Your headline "Endangered species: why dons must adapt or die" (THES, October 15) does not exaggerate the significance for many academics of what is happening to universities today.
However, your evolutionary metaphor, with those who are resistant to change portrayed as dinosaurs facing extinction, is misconceived.
There is no teleology built into biological evolution, whereas occupational missions involve commitment to values, to what ought to be done. As a result, a declaration that older models of research and teaching are no longer adaptive is not very persuasive.
The metaphor, and the explaining away of resistance in terms of conservatism and vested interests, obstructs the discussion that needs to take place about what role universities ought to play in society. It insinuates that this role is to serve the requirements of employers, to obey the dictates of government, and/or to give students what they want.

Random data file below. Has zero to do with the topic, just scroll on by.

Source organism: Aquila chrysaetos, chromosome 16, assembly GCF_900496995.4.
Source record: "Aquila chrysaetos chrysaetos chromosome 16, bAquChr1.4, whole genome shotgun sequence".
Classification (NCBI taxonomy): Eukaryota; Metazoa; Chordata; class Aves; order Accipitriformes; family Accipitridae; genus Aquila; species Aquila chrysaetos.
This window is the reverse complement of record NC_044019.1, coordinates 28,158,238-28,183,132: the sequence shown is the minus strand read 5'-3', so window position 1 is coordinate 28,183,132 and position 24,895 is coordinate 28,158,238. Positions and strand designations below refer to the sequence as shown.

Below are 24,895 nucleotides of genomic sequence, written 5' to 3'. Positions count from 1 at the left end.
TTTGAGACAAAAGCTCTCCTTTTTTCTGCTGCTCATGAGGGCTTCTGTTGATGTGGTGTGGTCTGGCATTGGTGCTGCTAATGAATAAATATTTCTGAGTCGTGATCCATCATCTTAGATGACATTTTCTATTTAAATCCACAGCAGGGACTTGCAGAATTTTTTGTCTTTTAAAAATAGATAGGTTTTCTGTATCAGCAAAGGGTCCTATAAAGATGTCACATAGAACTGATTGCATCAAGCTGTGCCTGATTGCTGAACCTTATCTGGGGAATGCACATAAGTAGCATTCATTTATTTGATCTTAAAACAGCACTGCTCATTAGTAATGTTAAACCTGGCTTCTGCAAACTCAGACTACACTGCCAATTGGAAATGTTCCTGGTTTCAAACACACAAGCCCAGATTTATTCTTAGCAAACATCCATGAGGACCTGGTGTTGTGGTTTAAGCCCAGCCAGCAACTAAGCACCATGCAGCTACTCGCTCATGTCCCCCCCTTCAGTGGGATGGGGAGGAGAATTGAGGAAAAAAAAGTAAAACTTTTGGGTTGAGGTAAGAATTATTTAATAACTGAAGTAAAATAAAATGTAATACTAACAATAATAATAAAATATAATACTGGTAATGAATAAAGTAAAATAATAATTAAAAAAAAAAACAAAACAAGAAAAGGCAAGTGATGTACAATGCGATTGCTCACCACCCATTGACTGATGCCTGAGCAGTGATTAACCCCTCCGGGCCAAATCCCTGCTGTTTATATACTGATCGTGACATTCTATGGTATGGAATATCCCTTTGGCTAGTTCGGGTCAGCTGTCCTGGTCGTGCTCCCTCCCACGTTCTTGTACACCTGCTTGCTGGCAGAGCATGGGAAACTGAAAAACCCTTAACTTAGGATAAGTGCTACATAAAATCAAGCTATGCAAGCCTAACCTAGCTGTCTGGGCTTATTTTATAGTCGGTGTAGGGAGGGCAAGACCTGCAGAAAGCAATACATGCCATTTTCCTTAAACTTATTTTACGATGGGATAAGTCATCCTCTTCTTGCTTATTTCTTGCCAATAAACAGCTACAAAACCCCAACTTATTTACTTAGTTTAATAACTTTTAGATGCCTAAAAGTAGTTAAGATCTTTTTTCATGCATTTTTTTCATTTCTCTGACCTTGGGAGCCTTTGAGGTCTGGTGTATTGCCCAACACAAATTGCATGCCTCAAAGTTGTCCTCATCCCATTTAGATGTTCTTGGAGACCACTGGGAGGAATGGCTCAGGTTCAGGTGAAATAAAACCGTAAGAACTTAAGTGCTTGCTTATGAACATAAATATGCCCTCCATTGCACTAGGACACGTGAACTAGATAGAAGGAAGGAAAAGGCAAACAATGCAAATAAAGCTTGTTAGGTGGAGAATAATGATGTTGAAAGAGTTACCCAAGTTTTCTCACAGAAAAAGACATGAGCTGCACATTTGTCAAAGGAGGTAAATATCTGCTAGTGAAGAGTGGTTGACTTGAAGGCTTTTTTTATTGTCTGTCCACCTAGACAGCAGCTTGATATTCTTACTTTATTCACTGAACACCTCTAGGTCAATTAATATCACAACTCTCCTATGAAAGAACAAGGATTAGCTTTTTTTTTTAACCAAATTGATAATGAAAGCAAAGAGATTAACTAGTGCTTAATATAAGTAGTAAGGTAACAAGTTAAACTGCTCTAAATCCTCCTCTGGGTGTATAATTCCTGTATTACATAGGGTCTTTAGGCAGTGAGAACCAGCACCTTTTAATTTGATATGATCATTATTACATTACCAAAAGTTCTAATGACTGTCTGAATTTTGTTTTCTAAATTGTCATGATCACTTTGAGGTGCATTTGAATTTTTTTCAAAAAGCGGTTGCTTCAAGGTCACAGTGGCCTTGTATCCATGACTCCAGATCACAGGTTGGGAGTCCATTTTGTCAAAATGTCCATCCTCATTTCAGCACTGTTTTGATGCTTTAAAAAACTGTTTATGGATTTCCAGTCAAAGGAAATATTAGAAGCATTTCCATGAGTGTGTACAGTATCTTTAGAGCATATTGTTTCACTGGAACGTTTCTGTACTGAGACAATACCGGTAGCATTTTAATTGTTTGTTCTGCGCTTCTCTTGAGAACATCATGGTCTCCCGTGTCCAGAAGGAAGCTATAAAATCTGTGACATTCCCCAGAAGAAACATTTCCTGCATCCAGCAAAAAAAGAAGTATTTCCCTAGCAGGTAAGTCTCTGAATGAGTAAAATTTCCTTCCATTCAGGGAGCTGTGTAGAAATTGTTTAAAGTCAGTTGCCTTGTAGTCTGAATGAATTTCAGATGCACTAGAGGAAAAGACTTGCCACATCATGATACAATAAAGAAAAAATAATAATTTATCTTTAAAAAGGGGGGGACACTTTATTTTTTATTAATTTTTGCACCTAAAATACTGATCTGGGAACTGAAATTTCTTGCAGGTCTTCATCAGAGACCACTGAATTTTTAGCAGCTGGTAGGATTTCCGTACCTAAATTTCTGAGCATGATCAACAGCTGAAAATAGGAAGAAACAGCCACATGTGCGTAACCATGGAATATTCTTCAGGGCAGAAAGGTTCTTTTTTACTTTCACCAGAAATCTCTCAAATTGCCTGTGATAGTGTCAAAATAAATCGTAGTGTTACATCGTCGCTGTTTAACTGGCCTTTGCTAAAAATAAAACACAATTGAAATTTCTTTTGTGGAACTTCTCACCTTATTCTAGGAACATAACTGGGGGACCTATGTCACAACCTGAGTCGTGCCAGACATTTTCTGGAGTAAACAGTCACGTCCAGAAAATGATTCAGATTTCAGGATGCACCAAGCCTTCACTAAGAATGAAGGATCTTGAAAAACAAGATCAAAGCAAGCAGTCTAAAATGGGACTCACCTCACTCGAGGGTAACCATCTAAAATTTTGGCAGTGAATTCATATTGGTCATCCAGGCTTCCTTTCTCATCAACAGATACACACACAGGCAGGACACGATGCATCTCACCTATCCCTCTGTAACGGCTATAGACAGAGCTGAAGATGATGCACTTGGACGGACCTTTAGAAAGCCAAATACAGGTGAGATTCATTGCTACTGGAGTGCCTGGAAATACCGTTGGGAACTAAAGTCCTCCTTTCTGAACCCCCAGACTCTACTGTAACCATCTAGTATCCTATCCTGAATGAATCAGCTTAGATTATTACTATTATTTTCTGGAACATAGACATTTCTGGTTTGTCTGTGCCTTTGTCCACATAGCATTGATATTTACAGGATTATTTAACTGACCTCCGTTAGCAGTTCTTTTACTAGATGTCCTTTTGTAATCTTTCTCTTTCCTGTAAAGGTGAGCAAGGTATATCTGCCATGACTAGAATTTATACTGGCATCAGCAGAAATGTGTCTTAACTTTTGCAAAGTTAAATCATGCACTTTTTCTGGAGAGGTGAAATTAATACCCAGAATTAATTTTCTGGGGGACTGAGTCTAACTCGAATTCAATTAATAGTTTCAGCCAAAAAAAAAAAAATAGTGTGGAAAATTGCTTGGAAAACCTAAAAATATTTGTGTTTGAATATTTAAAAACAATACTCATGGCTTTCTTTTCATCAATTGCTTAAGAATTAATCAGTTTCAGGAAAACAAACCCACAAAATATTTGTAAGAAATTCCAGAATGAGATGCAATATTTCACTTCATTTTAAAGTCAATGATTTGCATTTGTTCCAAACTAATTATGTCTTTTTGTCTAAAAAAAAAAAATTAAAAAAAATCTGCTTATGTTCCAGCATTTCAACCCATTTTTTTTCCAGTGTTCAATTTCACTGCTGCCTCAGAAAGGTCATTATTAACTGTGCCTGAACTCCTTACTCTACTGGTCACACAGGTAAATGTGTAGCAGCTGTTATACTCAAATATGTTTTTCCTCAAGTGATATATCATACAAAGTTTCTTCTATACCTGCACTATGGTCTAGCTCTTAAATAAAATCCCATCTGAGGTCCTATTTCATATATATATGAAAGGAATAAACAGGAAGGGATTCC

For some of us, none of these goals is the task of the university; this is, rather, to pursue and disseminate scholarly knowledge. If no one wants to pay the price for that activity, the costs of its decline will be borne by future generations. Business-speak about "protecting core values" will not evade this.
Martyn Hammersley Professor of educational and social research The Open University